I decided to purchase the Chromecast for one simple reason: the three months of free Netflix just about paid for it. I’m already a Netflix subscriber, so I was going to spend that money anyway. This offer has already been ended (due to overwhelming demand), though. Would I have bought it without the offer? Probably not. But if you’ve got $35 to spare, it’s still not a bad purchase.
Setup is easy for the Chromecast; plug it in to an HDMI port and give it power (either through a USB port on your TV or a nearby outlet), then pull up the Chromecast app (Android) or head to a URL in your browser. Name the device, enter your wi-fi info, and you’re set. You can now control the Chromecast from any iOS device, Android device, or Mac or PC on your network.
This is where you immediately see the brilliance and the limitations of the Chromecast. Most TVs that have HDMI inputs already have support for two of three services that support Chromecast: Netflix and YouTube (the third is Google Play). If you’ve ever used your TV remote to search YouTube or Netflix, though, you already know how frustrating that experience can be. Here’s the brilliant part: with your handy smartphone in your hand and its familiar touch screen interface, you can quickly and easily navigate Netflix or YouTube and find the content you want. Then you just tap the “Cast” icon and your video shows up on your TV. Navigating YouTube on your TV has never been easier.
Boot up your laptop, open the Chrome browser (and install the Cast extension), and you can show your browser screen on your TV. I can think of a lot of uses for this, and online video for shows that aren’t on Netflix is a good one. A word of caution, though: streaming video from your laptop to your Chromecast can be sketchy and is highly dependent on the quality of your wireless network and the speed of your computer. I finally got it working smoothly, but it took a lot of tweaking. Streaming audio was pretty easy, though, so this is a simple way to get your Pandora stream running through your TV — and perhaps your home theater stereo (if you have one connected to your TV).
Speaking of audio, the third app that supports Chromecast is Google Play, which is great for streaming your audio library. You can also stream video obtained through Google Play, though I’ve never made much use of that service. Still, integrated apps like this make using the Chromecast a smooth, easy experience.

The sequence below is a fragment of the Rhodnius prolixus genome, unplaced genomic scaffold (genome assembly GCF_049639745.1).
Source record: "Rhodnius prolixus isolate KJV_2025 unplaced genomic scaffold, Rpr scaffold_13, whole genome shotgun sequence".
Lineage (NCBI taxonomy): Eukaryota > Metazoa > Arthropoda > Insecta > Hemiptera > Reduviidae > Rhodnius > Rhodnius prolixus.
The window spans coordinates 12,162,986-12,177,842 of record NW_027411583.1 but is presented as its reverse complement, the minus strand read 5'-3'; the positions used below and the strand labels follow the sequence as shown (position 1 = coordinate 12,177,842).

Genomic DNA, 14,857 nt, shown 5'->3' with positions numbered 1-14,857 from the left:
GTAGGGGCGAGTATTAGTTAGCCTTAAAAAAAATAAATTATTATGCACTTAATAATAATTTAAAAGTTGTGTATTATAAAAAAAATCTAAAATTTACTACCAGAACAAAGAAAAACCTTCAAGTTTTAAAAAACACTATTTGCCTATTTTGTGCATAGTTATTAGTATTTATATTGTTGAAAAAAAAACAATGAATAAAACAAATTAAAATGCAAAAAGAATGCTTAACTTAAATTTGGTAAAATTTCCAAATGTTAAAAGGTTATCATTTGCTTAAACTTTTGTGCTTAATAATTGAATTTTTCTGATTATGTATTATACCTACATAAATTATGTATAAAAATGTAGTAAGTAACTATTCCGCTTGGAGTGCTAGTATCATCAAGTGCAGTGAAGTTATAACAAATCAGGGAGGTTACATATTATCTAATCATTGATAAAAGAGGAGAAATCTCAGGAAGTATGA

In fact, it’s so easy that you’ll want to start using the Chromecast for something else — perhaps those videos of your kids or photos of your last trip you have on your smartphone. One problem: you won’t find the “cast” button available in your gallery on your smartphone and you won’t find it in the OS on your computer. This is where the Chromecast becomes frustrating. It doesn’t seem like it should take that much to extend the service to work natively with anything you can play on your smartphone or laptop; especially on Android devices, this seems like a no-brainer. Why didn’t the device come with this ability? We don’t have an answer for that, but Google promises more apps are on the way. Even if Google doesn’t release something, I can’t imagine it will take long for a third-party to come up with an app to let you watch your own content through the Chromecast.
So why buy one? If you do a lot of YouTube viewing, the Chromecast can take the experience to your big screen with relative ease — certainly much more ease than any TV remote can offer, and the price is worth it just for that. Beyond YouTube, it’s the promise of the future that makes the price a good one. Google has promised more apps are on the way, and $35 is a relatively low-risk wager that they’ll deliver on that promise. My recommendation: get one now. The increasing demand should help push Google towards releasing more apps soon.